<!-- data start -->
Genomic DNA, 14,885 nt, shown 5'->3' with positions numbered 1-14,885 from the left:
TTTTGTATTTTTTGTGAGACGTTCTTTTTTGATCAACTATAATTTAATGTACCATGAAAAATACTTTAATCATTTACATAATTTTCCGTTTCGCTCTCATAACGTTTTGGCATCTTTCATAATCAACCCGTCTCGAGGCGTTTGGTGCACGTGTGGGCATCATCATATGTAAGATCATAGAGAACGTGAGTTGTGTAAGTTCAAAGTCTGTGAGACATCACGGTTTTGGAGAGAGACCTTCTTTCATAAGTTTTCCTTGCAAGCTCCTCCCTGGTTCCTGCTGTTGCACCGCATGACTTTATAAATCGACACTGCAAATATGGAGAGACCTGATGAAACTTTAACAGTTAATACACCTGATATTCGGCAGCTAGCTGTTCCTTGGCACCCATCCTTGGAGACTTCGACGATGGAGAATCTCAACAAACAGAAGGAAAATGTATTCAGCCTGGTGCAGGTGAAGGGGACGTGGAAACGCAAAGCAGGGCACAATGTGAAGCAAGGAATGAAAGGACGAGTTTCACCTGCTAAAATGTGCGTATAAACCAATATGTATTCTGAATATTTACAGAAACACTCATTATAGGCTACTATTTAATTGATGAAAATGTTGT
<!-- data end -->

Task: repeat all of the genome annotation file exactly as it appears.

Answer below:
Genomic DNA, 14,885 nt, shown 5'->3' with positions numbered 1-14,885 from the left:
TTTTGTATTTTTTGTGAGACGTTCTTTTTTGATCAACTATAATTTAATGTACCATGAAAAATACTTTAATCATTTACATAATTTTCCGTTTCGCTCTCATAACGTTTTGGCATCTTTCATAATCAACCCGTCTCGAGGCGTTTGGTGCACGTGTGGGCATCATCATATGTAAGATCATAGAGAACGTGAGTTGTGTAAGTTCAAAGTCTGTGAGACATCACGGTTTTGGAGAGAGACCTTCTTTCATAAGTTTTCCTTGCAAGCTCCTCCCTGGTTCCTGCTGTTGCACCGCATGACTTTATAAATCGACACTGCAAATATGGAGAGACCTGATGAAACTTTAACAGTTAATACACCTGATATTCGGCAGCTAGCTGTTCCTTGGCACCCATCCTTGGAGACTTCGACGATGGAGAATCTCAACAAACAGAAGGAAAATGTATTCAGCCTGGTGCAGGTGAAGGGGACGTGGAAACGCAAAGCAGGGCACAATGTGAAGCAAGGAATGAAAGGACGAGTTTCACCTGCTAAAATGTGCGTATAAACCAATATGTATTCTGAATATTTACAGAAACACTCATTATAGGCTACTATTTAATTGATGAAAATGTTGT